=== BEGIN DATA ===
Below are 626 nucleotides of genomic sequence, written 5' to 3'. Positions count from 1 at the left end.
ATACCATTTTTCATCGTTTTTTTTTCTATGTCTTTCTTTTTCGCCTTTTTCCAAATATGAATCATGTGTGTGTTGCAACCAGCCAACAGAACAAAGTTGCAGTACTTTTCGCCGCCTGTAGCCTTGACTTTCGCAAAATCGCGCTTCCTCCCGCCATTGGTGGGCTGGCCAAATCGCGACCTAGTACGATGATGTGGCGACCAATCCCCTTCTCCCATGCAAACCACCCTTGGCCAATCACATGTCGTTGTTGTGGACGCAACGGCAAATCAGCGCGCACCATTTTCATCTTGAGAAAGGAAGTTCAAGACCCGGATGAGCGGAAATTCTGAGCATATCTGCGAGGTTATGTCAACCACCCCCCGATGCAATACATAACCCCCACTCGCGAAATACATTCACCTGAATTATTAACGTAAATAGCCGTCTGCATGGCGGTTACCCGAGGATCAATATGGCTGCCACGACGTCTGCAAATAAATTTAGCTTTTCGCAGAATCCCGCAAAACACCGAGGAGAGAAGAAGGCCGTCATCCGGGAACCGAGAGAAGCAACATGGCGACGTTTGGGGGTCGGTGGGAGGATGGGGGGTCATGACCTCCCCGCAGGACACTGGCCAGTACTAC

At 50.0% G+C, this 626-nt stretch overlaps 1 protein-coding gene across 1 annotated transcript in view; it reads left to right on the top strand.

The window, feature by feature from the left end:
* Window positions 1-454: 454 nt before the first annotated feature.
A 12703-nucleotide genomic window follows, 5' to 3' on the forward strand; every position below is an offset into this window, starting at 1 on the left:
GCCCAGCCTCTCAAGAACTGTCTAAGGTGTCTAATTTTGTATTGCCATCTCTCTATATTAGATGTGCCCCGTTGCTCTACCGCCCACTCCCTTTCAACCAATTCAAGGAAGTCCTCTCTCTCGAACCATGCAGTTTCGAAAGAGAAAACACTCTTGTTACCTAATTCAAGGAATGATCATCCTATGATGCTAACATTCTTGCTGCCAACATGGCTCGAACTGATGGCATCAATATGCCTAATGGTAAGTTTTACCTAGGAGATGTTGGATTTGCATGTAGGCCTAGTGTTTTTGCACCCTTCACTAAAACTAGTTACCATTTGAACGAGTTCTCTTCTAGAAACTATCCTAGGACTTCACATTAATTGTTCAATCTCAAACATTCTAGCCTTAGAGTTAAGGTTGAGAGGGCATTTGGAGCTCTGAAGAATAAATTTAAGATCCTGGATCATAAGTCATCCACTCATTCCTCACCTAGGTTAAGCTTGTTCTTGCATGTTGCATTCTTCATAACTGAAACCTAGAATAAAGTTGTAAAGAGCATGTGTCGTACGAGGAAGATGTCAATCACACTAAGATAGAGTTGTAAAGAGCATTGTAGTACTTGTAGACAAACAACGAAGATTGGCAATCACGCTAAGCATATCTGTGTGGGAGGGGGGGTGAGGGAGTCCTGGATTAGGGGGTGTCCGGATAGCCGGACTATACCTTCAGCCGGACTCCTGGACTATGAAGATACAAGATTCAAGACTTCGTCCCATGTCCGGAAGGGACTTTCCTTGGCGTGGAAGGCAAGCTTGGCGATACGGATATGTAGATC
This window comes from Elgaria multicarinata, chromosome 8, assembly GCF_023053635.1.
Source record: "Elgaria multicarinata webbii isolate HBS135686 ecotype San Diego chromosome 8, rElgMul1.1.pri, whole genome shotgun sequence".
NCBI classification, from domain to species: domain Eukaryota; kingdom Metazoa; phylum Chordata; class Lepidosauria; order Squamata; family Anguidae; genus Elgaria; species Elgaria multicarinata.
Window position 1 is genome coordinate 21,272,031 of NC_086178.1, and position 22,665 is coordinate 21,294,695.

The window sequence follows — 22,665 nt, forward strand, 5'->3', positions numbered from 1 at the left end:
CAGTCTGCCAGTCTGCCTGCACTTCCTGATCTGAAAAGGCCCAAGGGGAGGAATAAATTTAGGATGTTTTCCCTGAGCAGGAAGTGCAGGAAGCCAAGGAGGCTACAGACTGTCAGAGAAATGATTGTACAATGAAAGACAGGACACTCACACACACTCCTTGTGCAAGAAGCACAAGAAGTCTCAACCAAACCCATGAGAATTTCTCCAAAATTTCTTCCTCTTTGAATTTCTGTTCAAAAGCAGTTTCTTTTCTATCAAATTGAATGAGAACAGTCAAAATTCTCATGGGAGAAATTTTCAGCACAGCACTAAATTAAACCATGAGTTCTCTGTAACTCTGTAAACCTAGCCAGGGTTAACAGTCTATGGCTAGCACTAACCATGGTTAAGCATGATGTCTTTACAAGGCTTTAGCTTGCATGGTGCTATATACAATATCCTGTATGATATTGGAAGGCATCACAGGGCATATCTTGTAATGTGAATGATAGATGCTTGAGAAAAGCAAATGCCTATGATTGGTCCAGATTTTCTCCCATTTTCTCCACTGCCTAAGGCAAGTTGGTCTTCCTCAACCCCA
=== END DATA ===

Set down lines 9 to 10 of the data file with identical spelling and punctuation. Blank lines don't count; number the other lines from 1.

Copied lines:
Source record: "Elgaria multicarinata webbii isolate HBS135686 ecotype San Diego chromosome 8, rElgMul1.1.pri, whole genome shotgun sequence".
NCBI classification, from domain to species: domain Eukaryota; kingdom Metazoa; phylum Chordata; class Lepidosauria; order Squamata; family Anguidae; genus Elgaria; species Elgaria multicarinata.